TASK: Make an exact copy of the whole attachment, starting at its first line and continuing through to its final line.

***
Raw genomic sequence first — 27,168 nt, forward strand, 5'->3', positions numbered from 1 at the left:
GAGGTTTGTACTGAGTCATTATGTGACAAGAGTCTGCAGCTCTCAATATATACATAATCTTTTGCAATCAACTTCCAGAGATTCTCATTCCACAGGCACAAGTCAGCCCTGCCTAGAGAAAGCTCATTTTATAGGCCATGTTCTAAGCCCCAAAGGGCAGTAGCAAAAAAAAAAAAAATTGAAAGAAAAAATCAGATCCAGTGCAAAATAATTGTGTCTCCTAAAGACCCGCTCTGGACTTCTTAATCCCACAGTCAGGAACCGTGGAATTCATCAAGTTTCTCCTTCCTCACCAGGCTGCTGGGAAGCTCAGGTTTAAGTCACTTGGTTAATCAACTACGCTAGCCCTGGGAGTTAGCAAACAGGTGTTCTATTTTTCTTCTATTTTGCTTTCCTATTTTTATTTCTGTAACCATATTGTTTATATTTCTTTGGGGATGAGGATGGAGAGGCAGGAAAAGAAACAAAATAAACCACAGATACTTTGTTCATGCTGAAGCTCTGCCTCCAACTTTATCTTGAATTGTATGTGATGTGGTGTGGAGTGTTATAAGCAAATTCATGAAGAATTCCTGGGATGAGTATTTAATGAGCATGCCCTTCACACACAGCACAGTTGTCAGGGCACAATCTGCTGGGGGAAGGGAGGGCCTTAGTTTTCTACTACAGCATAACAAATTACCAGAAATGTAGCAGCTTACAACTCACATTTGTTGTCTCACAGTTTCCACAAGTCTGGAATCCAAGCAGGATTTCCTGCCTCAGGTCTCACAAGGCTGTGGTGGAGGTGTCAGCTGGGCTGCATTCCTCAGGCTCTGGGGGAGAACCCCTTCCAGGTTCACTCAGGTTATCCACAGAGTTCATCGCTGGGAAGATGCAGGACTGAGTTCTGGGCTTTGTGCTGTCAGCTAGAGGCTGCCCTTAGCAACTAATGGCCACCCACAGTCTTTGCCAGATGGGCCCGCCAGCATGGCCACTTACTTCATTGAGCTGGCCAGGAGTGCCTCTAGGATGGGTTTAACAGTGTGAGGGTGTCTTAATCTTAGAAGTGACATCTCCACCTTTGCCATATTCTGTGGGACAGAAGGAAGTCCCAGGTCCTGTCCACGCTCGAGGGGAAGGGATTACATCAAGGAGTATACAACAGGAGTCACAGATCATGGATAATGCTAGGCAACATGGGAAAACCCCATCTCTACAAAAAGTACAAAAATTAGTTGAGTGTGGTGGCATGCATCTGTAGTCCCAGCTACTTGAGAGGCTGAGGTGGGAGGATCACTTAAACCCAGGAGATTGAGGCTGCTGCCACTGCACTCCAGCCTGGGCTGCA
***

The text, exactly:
Raw genomic sequence first — 27,168 nt, forward strand, 5'->3', positions numbered from 1 at the left:
GAGGTTTGTACTGAGTCATTATGTGACAAGAGTCTGCAGCTCTCAATATATACATAATCTTTTGCAATCAACTTCCAGAGATTCTCATTCCACAGGCACAAGTCAGCCCTGCCTAGAGAAAGCTCATTTTATAGGCCATGTTCTAAGCCCCAAAGGGCAGTAGCAAAAAAAAAAAAAATTGAAAGAAAAAATCAGATCCAGTGCAAAATAATTGTGTCTCCTAAAGACCCGCTCTGGACTTCTTAATCCCACAGTCAGGAACCGTGGAATTCATCAAGTTTCTCCTTCCTCACCAGGCTGCTGGGAAGCTCAGGTTTAAGTCACTTGGTTAATCAACTACGCTAGCCCTGGGAGTTAGCAAACAGGTGTTCTATTTTTCTTCTATTTTGCTTTCCTATTTTTATTTCTGTAACCATATTGTTTATATTTCTTTGGGGATGAGGATGGAGAGGCAGGAAAAGAAACAAAATAAACCACAGATACTTTGTTCATGCTGAAGCTCTGCCTCCAACTTTATCTTGAATTGTATGTGATGTGGTGTGGAGTGTTATAAGCAAATTCATGAAGAATTCCTGGGATGAGTATTTAATGAGCATGCCCTTCACACACAGCACAGTTGTCAGGGCACAATCTGCTGGGGGAAGGGAGGGCCTTAGTTTTCTACTACAGCATAACAAATTACCAGAAATGTAGCAGCTTACAACTCACATTTGTTGTCTCACAGTTTCCACAAGTCTGGAATCCAAGCAGGATTTCCTGCCTCAGGTCTCACAAGGCTGTGGTGGAGGTGTCAGCTGGGCTGCATTCCTCAGGCTCTGGGGGAGAACCCCTTCCAGGTTCACTCAGGTTATCCACAGAGTTCATCGCTGGGAAGATGCAGGACTGAGTTCTGGGCTTTGTGCTGTCAGCTAGAGGCTGCCCTTAGCAACTAATGGCCACCCACAGTCTTTGCCAGATGGGCCCGCCAGCATGGCCACTTACTTCATTGAGCTGGCCAGGAGTGCCTCTAGGATGGGTTTAACAGTGTGAGGGTGTCTTAATCTTAGAAGTGACATCTCCACCTTTGCCATATTCTGTGGGACAGAAGGAAGTCCCAGGTCCTGTCCACGCTCGAGGGGAAGGGATTACATCAAGGAGTATACAACAGGAGTCACAGATCATGGATAATGCTAGGCAACATGGGAAAACCCCATCTCTACAAAAAGTACAAAAATTAGTTGAGTGTGGTGGCATGCATCTGTAGTCCCAGCTACTTGAGAGGCTGAGGTGGGAGGATCACTTAAACCCAGGAGATTGAGGCTGCTGCCACTGCACTCCAGCCTGGGCTGCA